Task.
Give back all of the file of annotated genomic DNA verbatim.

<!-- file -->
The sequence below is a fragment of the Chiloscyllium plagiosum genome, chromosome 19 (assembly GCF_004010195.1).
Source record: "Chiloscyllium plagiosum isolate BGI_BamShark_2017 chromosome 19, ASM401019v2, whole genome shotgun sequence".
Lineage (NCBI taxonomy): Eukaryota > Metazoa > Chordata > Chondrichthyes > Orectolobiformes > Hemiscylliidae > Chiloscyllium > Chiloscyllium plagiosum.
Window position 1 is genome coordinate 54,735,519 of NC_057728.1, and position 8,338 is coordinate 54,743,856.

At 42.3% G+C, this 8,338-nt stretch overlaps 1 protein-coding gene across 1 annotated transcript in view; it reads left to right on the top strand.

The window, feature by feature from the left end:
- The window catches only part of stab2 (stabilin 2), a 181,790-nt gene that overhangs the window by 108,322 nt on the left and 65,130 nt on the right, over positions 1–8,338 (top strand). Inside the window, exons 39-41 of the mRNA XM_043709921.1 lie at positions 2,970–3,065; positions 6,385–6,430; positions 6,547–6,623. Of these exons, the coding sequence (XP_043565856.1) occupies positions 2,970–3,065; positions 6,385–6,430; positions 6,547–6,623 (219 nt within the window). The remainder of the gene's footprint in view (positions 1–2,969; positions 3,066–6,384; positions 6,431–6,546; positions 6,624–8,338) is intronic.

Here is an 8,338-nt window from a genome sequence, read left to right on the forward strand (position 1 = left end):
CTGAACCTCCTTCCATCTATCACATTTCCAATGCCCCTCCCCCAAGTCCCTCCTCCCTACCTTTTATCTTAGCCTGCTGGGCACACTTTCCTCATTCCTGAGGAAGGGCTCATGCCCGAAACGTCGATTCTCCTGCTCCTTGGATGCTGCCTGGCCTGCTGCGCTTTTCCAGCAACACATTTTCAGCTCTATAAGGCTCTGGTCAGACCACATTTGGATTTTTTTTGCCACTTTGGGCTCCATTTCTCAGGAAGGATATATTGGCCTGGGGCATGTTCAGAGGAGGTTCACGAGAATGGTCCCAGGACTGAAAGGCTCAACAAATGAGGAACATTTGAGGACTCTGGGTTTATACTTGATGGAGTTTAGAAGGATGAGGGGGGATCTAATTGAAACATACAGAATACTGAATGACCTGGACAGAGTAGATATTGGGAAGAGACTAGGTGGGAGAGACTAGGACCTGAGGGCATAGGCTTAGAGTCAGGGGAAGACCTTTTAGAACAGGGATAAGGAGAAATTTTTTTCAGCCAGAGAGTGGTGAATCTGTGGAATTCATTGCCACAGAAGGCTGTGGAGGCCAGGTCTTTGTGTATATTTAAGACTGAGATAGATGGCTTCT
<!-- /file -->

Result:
The sequence below is a fragment of the Chiloscyllium plagiosum genome, chromosome 19 (assembly GCF_004010195.1).
Source record: "Chiloscyllium plagiosum isolate BGI_BamShark_2017 chromosome 19, ASM401019v2, whole genome shotgun sequence".
Lineage (NCBI taxonomy): Eukaryota > Metazoa > Chordata > Chondrichthyes > Orectolobiformes > Hemiscylliidae > Chiloscyllium > Chiloscyllium plagiosum.
Window position 1 is genome coordinate 54,735,519 of NC_057728.1, and position 8,338 is coordinate 54,743,856.

At 42.3% G+C, this 8,338-nt stretch overlaps 1 protein-coding gene across 1 annotated transcript in view; it reads left to right on the top strand.

The window, feature by feature from the left end:
- The window catches only part of stab2 (stabilin 2), a 181,790-nt gene that overhangs the window by 108,322 nt on the left and 65,130 nt on the right, over positions 1–8,338 (top strand). Inside the window, exons 39-41 of the mRNA XM_043709921.1 lie at positions 2,970–3,065; positions 6,385–6,430; positions 6,547–6,623. Of these exons, the coding sequence (XP_043565856.1) occupies positions 2,970–3,065; positions 6,385–6,430; positions 6,547–6,623 (219 nt within the window). The remainder of the gene's footprint in view (positions 1–2,969; positions 3,066–6,384; positions 6,431–6,546; positions 6,624–8,338) is intronic.

Here is an 8,338-nt window from a genome sequence, read left to right on the forward strand (position 1 = left end):
CTGAACCTCCTTCCATCTATCACATTTCCAATGCCCCTCCCCCAAGTCCCTCCTCCCTACCTTTTATCTTAGCCTGCTGGGCACACTTTCCTCATTCCTGAGGAAGGGCTCATGCCCGAAACGTCGATTCTCCTGCTCCTTGGATGCTGCCTGGCCTGCTGCGCTTTTCCAGCAACACATTTTCAGCTCTATAAGGCTCTGGTCAGACCACATTTGGATTTTTTTTGCCACTTTGGGCTCCATTTCTCAGGAAGGATATATTGGCCTGGGGCATGTTCAGAGGAGGTTCACGAGAATGGTCCCAGGACTGAAAGGCTCAACAAATGAGGAACATTTGAGGACTCTGGGTTTATACTTGATGGAGTTTAGAAGGATGAGGGGGGATCTAATTGAAACATACAGAATACTGAATGACCTGGACAGAGTAGATATTGGGAAGAGACTAGGTGGGAGAGACTAGGACCTGAGGGCATAGGCTTAGAGTCAGGGGAAGACCTTTTAGAACAGGGATAAGGAGAAATTTTTTTCAGCCAGAGAGTGGTGAATCTGTGGAATTCATTGCCACAGAAGGCTGTGGAGGCCAGGTCTTTGTGTATATTTAAGACTGAGATAGATGGCTTCT